Career Path

The (Continued) Push for Equal Pay

More women are back in the workforce. Will this help them reach pay parity?

For years, economists and pay professionals have pointed to the fact that there are fewer women in the workforce, which has contributed to the gender pay gap. Men tend to earn more because there are more of them working, so their chances of getting into higher-paying roles were better. 

But now, women are going back to work in droves. The share of women in the labor pool rose to 75.8% in the last quarter of 2018—the highest since 2010—up from a recent low of 73.8% three years earlier, according to federal data. In comparison, the share of men in the workforce rose less than a percentage point to 89% over the same time period.

Compensation is an imprecise science, and lots of ingredients go into the stew.

Certainly, these numbers are coming out at an interesting time (April 2 is Equal Pay Day in the United States), and experts say the change could help close the gap. But it’s also not a bird in hand, because many of the women who are returning to the workforce have been on the sidelines for years, if not decades. With salaries tied to experience, some companies could view returning workforce women as a great value play. The bigger problem, then, is perception, because organizations can base compensation on experience, hardship involved in doing the job, and other factors that are largely subjective, says Ben Frost, Korn Ferry’s vice president and general manager of Reward Products.

From the average professional’s view, the discussion surrounding pay equality can seem daunting. If you aren’t in a decision-making role about compensation, what can you do to try to make things better? Below, a few steps to take—for everyone’s sake.

Find out about your company’s pay parity plans.

The first thing you can do is ask what your firm is doing to address the issue. “If five people, 10 people are asking how this stuff works, eventually HR will wake up to the fact that they need to figure out ways to communicate on the topic,” says Tom McMullen, a Korn Ferry senior client partner and a leader in the firm’s Rewards and Benefits Solutions practice.

Some companies, such as Microsoft and Google, have become more transparent about what workers make. But the reality is most companies remain opaque on the particulars of pay. That, however, is likely to change. Millennials, who comprise the largest generation in the workforce, “have a much more transparent DNA than baby boomers,” McMullen says. “It’s a losing battle for HR if they try to keep things the way they are.”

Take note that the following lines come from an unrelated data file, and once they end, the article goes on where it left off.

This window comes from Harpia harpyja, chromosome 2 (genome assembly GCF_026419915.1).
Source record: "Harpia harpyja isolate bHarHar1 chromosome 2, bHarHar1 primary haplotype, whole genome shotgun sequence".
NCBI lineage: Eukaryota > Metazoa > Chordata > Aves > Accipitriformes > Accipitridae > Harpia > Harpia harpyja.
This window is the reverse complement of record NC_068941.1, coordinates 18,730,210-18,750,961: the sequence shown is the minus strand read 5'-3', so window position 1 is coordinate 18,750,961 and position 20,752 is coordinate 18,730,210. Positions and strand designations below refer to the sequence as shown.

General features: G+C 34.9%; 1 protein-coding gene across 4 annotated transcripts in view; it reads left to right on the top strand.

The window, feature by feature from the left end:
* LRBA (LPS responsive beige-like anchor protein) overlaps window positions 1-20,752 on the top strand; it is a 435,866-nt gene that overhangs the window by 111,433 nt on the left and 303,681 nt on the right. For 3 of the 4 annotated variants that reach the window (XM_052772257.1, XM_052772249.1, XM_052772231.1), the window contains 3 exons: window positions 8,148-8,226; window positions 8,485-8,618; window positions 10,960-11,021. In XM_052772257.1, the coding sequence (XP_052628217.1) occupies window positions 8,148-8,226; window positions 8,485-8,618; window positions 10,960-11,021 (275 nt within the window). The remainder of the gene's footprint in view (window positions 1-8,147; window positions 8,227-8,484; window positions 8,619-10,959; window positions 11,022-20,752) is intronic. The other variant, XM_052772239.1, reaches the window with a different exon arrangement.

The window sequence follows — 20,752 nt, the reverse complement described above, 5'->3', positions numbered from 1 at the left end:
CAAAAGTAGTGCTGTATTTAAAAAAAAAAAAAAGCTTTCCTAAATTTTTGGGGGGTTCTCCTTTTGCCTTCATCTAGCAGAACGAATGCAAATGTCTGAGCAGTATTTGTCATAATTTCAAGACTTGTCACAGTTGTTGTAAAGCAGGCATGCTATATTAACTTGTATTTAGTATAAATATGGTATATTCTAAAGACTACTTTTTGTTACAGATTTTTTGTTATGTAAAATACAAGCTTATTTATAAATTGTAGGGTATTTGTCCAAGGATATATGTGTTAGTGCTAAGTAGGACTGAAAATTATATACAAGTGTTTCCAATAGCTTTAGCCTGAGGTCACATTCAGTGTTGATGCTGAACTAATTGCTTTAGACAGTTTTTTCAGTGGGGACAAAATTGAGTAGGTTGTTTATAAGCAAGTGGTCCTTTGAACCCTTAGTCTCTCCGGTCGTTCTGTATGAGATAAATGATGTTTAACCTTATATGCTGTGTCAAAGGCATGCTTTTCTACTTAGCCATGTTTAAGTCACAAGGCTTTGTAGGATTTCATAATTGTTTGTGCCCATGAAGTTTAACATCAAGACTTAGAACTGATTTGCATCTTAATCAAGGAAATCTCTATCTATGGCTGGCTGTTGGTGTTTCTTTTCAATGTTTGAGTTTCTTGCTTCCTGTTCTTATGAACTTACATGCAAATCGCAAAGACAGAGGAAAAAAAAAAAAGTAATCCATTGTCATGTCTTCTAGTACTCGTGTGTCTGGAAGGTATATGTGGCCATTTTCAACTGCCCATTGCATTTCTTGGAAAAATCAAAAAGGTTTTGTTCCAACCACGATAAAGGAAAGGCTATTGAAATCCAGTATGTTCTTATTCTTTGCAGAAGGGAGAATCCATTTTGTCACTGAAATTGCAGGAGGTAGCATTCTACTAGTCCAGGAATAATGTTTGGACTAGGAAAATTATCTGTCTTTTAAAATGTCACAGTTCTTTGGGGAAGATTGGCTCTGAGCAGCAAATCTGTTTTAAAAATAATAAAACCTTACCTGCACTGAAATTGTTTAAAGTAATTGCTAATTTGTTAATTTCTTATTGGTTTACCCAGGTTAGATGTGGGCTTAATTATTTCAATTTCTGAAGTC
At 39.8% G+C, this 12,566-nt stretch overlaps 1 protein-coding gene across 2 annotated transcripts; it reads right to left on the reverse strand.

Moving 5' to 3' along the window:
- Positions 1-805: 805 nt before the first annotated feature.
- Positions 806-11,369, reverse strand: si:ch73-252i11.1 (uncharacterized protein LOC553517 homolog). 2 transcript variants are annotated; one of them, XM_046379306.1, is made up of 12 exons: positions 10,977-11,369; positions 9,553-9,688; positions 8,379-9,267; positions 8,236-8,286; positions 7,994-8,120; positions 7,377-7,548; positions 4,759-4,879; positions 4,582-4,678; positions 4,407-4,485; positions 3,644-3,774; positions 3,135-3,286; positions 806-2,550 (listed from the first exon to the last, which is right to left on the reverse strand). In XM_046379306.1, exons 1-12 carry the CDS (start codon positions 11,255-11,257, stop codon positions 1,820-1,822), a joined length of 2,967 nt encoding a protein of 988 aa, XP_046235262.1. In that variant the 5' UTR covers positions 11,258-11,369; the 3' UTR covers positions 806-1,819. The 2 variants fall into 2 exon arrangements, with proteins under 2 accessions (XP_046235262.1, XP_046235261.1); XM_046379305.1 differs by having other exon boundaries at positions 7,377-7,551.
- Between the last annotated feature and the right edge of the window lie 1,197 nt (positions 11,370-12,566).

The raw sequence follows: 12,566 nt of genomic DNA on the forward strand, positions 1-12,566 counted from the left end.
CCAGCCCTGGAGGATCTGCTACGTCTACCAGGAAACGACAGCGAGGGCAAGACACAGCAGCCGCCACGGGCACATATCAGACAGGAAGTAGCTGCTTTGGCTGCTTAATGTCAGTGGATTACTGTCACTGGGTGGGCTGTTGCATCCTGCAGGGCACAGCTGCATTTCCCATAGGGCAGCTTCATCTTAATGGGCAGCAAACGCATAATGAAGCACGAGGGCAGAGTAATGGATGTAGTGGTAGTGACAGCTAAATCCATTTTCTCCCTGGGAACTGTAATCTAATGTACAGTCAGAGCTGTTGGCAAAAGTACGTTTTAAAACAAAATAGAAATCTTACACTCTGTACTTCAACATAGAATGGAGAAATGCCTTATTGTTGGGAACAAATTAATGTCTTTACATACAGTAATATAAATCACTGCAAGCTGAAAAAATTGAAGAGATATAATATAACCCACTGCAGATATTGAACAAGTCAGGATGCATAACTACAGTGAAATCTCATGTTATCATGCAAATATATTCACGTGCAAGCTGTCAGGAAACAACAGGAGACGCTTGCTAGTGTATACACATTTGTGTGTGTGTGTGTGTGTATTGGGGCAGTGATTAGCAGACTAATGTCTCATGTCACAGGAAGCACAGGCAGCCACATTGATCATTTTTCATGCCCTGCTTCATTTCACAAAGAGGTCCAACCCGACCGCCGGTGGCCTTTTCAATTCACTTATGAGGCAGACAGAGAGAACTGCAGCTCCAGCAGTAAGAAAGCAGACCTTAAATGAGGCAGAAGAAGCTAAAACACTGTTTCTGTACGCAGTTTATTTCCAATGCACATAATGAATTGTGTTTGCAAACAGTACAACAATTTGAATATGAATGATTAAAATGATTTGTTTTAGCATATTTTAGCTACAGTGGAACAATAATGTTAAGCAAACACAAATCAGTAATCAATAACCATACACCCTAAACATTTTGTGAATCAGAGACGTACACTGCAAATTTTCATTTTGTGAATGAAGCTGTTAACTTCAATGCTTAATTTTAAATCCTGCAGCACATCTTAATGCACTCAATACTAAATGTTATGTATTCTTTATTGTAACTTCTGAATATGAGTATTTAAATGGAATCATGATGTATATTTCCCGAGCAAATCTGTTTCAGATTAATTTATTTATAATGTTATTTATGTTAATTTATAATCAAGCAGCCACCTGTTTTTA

Research market rates.

If you find yourself in a situation where you think you may be underpaid, start speaking to people in your same position to find out what the going rate is in your area. While there are websites that can provide some data on market rates, career pros say it’s better to speak with people in the industry and in your region. A nurse in the Bay Area, for example, makes 55% more than the average national salary for registered nurses.

Understand your company’s salary philosophy.

As you research job rates, it’s also important to get a read on how your company views compensation. Some employers pay lower base salaries but offer high bonuses. Others view flexible vacation policies or work arrangements for a better work-life balance as part of the compensation package. “The money you make is a function of an employer’s pay practice, but also previous employers’ pay practices,” McMullen says. “It’s an imprecise science and lots of ingredients go into the stew. 

Don’t play defense.

If you do find yourself frustrated with your pay—or your company’s stance on equal pay—complaining constantly even if you’re doing a stellar job isn’t going to get you anywhere. Remember that more money won’t come on demand, and asking for it takes more than one conversation. Instead, keep having periodic check-ins with your boss or hiring manager to get a sense of how things are going and focus on your long game. And remember: at the end of the day, you need to be comfortable and confident with the terms of your employment arrangement—salary being one of many factors. If you aren’t, it may be time to find something else.

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